Prunes may help prevent postmenopausal women from developing osteoporosis, according to researchers at Florida State University and Oklahoma State University, reported.

The researchers split 90 postmenopausal women into two groups. One group was given 100 grams of prunes, also known as dried plums, each day. The other group was given 100 grams of dried apples daily. The women were also given calcium and vitamin D supplements. At the conclusion of the year-long study, which was published in the British Journal of Nutrition, the women who ate prunes had a higher bone mineral density than their apple-eating counterparts. No other fruits tested in previous studies, including figs, dates, strawberries and raisins, had as positive an effect as prunes.

The researchers suggest that this may be happening because prunes suppress bone breakdown, which exceeds new bone growth rate in the elderly.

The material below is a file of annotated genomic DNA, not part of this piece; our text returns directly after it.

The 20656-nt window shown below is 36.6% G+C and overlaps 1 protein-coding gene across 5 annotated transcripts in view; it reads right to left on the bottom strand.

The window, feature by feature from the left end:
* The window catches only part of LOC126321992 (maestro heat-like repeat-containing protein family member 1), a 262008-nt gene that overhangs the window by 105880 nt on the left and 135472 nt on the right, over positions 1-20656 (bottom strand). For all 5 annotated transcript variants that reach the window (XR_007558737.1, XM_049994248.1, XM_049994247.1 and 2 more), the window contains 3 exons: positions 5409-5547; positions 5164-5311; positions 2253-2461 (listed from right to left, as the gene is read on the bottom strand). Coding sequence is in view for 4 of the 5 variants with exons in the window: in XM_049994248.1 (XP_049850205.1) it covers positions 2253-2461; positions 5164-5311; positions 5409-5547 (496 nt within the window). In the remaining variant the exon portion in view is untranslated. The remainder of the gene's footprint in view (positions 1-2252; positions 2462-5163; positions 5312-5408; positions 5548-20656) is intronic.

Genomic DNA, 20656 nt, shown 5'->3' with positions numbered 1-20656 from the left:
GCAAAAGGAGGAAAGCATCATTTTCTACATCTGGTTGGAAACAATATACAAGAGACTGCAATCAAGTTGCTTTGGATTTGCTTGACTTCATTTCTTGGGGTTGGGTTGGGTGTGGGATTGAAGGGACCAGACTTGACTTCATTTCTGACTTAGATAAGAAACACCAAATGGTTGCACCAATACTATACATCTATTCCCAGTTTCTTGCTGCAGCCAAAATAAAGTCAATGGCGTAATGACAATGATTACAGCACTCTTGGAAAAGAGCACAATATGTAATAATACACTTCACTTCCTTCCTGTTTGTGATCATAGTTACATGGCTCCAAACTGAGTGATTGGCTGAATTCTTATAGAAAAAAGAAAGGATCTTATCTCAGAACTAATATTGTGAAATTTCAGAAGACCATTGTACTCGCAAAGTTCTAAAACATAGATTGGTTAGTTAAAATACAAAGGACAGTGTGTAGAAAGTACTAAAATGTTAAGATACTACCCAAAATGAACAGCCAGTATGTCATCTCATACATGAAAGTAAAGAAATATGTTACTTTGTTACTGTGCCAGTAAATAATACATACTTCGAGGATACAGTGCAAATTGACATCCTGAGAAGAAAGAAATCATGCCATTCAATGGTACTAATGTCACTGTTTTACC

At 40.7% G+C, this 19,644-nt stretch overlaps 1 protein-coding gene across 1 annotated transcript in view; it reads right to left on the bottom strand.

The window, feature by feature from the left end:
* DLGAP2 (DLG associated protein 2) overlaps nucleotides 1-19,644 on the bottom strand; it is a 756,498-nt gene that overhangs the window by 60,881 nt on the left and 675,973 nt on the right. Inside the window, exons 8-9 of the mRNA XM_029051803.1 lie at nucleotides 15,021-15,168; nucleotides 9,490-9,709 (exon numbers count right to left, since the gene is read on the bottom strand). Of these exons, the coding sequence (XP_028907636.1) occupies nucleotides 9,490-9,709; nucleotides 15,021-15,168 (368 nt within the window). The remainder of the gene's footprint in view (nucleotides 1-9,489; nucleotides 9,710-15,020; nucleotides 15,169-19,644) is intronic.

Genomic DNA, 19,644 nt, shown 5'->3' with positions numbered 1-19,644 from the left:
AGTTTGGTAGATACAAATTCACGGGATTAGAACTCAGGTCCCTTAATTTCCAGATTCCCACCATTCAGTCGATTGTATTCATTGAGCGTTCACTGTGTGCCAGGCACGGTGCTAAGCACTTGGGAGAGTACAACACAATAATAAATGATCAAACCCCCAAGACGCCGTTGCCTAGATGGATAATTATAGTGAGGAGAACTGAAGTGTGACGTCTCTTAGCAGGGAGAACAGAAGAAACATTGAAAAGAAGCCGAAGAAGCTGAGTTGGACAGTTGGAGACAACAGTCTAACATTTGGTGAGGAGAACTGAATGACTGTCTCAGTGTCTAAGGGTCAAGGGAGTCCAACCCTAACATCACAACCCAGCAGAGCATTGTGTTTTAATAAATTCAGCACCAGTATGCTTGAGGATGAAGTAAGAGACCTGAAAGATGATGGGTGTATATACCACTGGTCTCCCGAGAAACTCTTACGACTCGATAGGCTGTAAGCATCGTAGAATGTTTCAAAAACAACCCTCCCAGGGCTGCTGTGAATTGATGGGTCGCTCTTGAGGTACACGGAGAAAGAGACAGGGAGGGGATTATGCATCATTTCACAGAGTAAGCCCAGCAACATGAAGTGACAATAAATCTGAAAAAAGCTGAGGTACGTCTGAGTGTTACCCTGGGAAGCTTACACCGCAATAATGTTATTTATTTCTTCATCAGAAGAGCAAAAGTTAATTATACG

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The National Osteoporosis Foundation estimates that one of every two women over the age of 50 will experience a broken bone caused by osteoporosis, which usually begins after ovaries stop producing protective estrogen. Once they turn 65, men start to resemble women in terms of bone loss. About 8 million women and 2 million men have osteoporosis, which can be detected by a bone density test.

One of every five seniors who breaks a hip—a common fracture for the elderly--dies within one year because of a break, the foundation says.